School children are helping to reintroduce two rare plant species to wetland nature reserves for the benefit of the bee population.
The greater water parsnip and devil’s bit scabious are favourites of rare pollinating insects such as shrill and moss carder bees and the ornate brigadier soldierfly.
The notoriously fussy and difficult to grow greater water parsnip has been classified as ‘nationally scarce’ and is listed on the UK Biodiversity Action. Just 50 individual greater water parsnip plants are left on the Somerset Levels, where the project is taking place. The species has declined massively across southern Britain due to the loss of wetland habitats and intensive land management practices. Devils bit scabious has also been a victim of agricultural intensification.
Experts from Bristol Zoo’s horticulture team have been brought in to grow the plants from seed in the zoo’s nurseries. The young plants will then be transferred to a school, whose pupils will grow them on and plant them out. The plants will later be reintroduced to a Somerset Wildlife Trust’s nature reserve and an adjoining moor reserve.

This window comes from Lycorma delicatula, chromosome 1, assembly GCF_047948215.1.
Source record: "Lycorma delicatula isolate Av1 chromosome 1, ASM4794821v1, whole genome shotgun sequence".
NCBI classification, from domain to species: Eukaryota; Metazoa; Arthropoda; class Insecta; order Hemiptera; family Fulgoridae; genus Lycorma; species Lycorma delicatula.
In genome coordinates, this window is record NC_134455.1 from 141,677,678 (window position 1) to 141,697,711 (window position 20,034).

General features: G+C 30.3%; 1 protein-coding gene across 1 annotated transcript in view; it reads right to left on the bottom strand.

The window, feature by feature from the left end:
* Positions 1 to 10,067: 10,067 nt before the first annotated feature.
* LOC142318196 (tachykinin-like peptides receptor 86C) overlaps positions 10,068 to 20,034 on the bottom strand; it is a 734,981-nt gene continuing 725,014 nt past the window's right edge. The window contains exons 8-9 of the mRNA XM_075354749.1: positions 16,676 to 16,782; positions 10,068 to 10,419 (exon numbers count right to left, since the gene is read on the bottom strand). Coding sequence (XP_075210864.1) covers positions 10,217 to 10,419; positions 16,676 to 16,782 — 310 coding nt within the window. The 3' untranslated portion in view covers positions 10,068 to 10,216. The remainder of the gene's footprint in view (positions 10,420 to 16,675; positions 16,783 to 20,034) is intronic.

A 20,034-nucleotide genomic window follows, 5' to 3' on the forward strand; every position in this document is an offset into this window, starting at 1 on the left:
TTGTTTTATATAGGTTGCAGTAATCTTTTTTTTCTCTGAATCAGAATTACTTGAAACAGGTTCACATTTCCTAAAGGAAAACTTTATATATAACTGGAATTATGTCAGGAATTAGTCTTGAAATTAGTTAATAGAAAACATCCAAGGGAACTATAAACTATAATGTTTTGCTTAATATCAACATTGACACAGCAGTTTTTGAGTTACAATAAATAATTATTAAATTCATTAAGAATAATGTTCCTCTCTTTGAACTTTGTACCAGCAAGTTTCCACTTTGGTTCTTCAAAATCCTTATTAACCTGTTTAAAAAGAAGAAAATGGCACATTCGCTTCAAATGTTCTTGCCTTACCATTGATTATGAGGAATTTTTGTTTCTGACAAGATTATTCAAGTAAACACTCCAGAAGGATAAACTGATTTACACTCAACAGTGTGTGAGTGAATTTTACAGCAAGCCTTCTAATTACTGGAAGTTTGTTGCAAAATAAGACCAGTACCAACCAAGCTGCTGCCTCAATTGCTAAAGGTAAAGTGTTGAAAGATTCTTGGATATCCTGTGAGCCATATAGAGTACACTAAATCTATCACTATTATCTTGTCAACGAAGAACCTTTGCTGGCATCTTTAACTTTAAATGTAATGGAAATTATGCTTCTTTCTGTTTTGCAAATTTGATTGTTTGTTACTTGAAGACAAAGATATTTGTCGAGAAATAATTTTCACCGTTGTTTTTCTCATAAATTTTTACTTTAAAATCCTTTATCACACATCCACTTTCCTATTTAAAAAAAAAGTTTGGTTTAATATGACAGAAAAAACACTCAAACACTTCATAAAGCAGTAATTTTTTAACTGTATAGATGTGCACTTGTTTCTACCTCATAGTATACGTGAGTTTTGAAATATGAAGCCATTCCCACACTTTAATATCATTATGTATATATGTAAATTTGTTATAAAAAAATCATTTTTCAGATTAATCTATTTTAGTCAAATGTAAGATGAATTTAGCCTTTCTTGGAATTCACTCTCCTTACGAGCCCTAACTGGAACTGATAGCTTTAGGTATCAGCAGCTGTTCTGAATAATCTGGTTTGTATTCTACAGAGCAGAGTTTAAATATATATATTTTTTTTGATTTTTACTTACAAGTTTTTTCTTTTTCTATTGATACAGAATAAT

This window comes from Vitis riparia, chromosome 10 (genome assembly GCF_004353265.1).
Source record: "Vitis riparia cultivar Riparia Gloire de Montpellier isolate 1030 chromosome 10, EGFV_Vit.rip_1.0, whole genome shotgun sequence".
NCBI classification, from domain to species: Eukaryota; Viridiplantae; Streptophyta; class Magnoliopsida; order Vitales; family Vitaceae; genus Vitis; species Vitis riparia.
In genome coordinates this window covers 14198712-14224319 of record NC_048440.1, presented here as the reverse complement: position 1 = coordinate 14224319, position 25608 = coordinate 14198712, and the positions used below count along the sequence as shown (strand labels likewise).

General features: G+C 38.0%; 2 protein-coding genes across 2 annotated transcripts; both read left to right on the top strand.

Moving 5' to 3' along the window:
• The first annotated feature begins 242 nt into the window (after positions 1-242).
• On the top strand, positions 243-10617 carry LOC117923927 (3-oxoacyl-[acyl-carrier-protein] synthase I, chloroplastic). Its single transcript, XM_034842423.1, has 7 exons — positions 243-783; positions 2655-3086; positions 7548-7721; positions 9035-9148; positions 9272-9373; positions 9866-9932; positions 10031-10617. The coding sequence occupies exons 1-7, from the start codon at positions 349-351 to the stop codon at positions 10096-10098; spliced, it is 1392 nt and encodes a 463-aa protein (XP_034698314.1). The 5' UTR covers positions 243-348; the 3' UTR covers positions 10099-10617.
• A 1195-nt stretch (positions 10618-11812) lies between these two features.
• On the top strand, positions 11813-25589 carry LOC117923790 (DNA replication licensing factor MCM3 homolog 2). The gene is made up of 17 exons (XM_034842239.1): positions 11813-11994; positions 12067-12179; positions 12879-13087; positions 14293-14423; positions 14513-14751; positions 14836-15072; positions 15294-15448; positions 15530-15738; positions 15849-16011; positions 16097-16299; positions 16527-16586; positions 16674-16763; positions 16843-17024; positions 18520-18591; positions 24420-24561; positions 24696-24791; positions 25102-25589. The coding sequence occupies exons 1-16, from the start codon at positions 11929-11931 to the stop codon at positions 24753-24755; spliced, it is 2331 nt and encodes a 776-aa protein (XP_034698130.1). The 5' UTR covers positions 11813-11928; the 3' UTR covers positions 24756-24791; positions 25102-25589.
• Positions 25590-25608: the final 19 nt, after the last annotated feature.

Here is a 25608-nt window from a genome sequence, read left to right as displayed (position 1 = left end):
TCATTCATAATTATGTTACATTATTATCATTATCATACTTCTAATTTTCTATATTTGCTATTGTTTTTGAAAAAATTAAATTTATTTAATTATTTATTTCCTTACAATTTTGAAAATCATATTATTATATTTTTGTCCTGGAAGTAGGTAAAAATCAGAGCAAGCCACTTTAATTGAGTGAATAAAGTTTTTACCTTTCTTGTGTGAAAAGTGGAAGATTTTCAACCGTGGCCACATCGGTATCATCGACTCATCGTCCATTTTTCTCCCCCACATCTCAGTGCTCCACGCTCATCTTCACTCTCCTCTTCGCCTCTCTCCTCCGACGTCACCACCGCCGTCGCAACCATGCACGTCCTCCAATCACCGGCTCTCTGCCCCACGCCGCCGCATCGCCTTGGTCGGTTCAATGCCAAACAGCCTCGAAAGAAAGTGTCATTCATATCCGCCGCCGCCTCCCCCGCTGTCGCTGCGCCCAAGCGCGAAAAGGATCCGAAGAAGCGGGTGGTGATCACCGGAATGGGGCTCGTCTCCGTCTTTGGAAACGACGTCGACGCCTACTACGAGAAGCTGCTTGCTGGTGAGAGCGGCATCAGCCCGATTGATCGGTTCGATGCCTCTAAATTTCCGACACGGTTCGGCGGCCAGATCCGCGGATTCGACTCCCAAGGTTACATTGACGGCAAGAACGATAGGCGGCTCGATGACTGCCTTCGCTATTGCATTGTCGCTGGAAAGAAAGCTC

Eddie Mole, Head of Horticulture at the zoo, explained: “In a bid to halt its disappearance we have been nurturing these plants from seeds, replicating the damp conditions they love in the wild. Then, once they are more established, we transfer them into the tanks of water as they like to be partially submerged. The plants require constant monitoring so it is quite a big job but this is an important plant conservation project and we are pleased to be playing our part in its survival.”
Both reintroduction sites contain fields that are being restored as flower-rich hay meadows – a habitat that has declined by over 97 per cent.
Thanks to the Optimist and Simon Meadows for this story